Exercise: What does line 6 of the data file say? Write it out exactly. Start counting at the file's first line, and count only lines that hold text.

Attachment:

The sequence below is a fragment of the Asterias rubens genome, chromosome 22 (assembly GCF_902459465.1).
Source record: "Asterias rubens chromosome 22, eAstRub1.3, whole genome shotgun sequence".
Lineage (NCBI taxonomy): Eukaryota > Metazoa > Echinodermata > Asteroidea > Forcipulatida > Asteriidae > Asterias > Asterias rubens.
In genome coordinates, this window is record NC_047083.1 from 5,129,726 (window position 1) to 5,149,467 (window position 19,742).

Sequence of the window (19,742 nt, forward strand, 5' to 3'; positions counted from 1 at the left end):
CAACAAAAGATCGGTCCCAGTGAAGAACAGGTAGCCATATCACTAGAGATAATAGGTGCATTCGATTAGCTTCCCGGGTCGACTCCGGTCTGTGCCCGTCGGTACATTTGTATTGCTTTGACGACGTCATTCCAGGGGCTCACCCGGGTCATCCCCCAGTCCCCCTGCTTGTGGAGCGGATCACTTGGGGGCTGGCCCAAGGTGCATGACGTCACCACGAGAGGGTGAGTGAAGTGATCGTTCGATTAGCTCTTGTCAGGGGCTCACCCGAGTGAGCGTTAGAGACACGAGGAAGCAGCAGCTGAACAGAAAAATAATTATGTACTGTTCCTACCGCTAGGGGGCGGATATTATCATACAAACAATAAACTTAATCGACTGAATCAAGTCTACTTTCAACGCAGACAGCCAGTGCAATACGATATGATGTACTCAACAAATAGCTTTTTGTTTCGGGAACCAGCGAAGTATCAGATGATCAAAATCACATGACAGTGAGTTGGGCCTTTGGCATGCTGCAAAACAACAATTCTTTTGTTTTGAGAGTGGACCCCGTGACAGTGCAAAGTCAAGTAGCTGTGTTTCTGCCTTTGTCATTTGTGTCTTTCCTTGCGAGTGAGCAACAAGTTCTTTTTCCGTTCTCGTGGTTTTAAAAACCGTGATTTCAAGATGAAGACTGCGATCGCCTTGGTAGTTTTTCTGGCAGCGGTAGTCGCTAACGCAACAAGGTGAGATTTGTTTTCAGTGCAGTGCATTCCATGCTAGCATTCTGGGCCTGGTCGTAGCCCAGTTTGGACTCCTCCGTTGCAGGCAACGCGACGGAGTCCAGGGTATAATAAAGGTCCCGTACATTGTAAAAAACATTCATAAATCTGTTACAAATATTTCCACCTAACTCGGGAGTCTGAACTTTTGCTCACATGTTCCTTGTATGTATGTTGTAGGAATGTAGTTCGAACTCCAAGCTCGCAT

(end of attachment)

CAACAAAAGATCGGTCCCAGTGAAGAACAGGTAGCCATATCACTAGAGATAATAGGTGCATTCGATTAGCTTCCCGGGTCGACTCCGGTCTGTGCCCGTCGGTACATTTGTATTGCTTTGACGACGTCATTCCAGGGGCTCACCCGGGTCATCCCCCAGTCCCCCTGCTTGTGGAGCGGATCACTTGGGGGCTGGCCCAAGGTGCATGACGTCACCACGAGAGGGTGAGTGAAGTGATCGTTCGATTAGCTCTTGTCAGGGGCTCACCCGAGTGAGCGTTAGAGACACGAGGAAGCAGCAGCTGAACAGAAAAATAATTATGTACTGTTCCTACCGCTAGGGGGCGGATATTATCATACAAACAATAAACTTAATCGACTGAATCAAGTCTACTTTCAACGCAGACAGCCAGTGCAATACGATATGATGTACTCAACAAATAGCTTTTTGTTTCGGGAACCAGCGAAGTATCAGATGATCAAAATCACATGACAGTGAGTTGGGCCTTTGGCATGCTGCAAAACAACAATTCTTTTGTTTTGAGAGTGGACCCCGTGACAGTGCAAAGTCAAGTAGCTGTGTTTCTGCCTTTGTCATTTGTGTCTTTCCTTGCGAGTGAGCAACAAGTTCTTTTTCCGTTCTCGTGGTTTTAAAAACCGTGATTTCAAGATGAAGACTGCGATCGCCTTGGTAGTTTTTCTGGCAGCGGTAGTCGCTAACGCAACAAGGTGAGATTTGTTTTCAGTGCAGTGCATTCCATGCTAGCATTCTGGGCCTGGTCGTAGCCCAGTTTGGACTCCTCCGTTGCAGGCAACGCGACGGAGTCCAGGGTATAATAAAGGTCCCGTACATTGTAAAAAACATTCATAAATCTGTTACAAATATTTCCACCTAACTCGGGAGTCTGAACTTTTGCTCACATGTTCCTTGTATGTATGTTGTAGGAATGTAGTTCGAACTCCAAGCTCGCAT